Dauntless Battalion Commissions New Army Officers: “They Led by Example”

Mary Allen, Director of Communications
Cadets and ROTC officers seated on the Widener football field for commissioning ceremony
Major Gen. John H. Phillips addresses the cadets at their commissioning ceremony.

The Army ROTC program based at Widener University celebrated the momentous achievements of 19 cadets this week as they swore their military oath of commission and assumed new roles as Army officers. The in-person commissioning ceremony held at Leslie C. Quick Jr. Stadium on the Widener campus was livestreamed to well-wishers around the world. Guests erupted in cheers as the cadets were announced as second lieutenants. 

Three Widener University students were among the cadets commissioned. The group of 19 hailed from four area universities and all trained through the Dauntless Battalion unit at Widener, where they engaged in the hands-on, intense military training that has prepared them for successful careers. Family members pinned the new rank to their dress uniforms, and each officer shared a silver dollar with the individual they selected to give them their first salute – a military tradition.

The three officers who earned their undergraduate degrees from Widener last week, and the military careers for which they prepared, included:

  • Giovanni Dominic Gismondi, bachelor of science in management (cum laude), headed to infantry.
  • Andrew William Iford, bachelor of science in mechanical engineering, headed to infantry.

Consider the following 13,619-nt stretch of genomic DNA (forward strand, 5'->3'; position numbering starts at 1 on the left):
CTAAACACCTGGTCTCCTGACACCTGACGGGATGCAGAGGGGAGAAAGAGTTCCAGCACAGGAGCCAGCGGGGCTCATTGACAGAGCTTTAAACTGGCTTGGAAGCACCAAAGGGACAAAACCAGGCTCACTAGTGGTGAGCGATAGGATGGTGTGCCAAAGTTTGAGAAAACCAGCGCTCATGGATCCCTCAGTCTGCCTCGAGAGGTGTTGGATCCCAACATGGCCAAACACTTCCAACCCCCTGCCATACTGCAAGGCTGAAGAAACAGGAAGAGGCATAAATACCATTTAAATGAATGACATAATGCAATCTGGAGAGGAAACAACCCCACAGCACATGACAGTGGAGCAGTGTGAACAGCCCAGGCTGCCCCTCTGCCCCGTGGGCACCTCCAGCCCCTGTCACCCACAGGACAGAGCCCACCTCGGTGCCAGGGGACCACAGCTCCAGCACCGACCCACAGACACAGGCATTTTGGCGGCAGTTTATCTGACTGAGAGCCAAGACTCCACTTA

• Sarah Elise Moore, bachelor of science in mechanical engineering, headed to the Corps of Engineers.
Individual photos of three ROTC cadets standing at attention, compiled into one collage image
From left, Second Lieutenants Giovanni Gismondi, Sarah Moore and Andrew Iford.

The class heard from Major Gen. John H. Phillips, commanding general of the 335th Signal Command, who summed up his leadership philosophy with four “Cs.” 

Competence: “Continue to improve on the education that is now the foundation, the first layer of strength in your military career.”

Commitment: “You take an oath to the Constitution of the United States, against all enemies, foreign and domestic. That is a living document that holds together the values of this country.”

Character: “You are entering into a job where America is placing its most trusted resource with you – its youth. And you have to have the character to lead them.”

Caring: “Your troops don’t care how much you know, they want to know how much you care.”

The class also heard from Lt. Col. David Gunther, who leads the ROTC program at Widener. He said the new officers were the epitome of what it means to be “dauntless.” 

“In the face of a life-changing pandemic they displayed all the attributes and competency that are essential to not only being an Army officer, but to being a leader who is going to be given the responsibility of leading America’s most precious resource, America’s sons and daughters,” Gunther said. “Despite the challenges of COVID they lived by the Army values day in and day out. They showed what it means to be resilient. They displayed an incredible amount of mental agility and most importantly they led by example.” 

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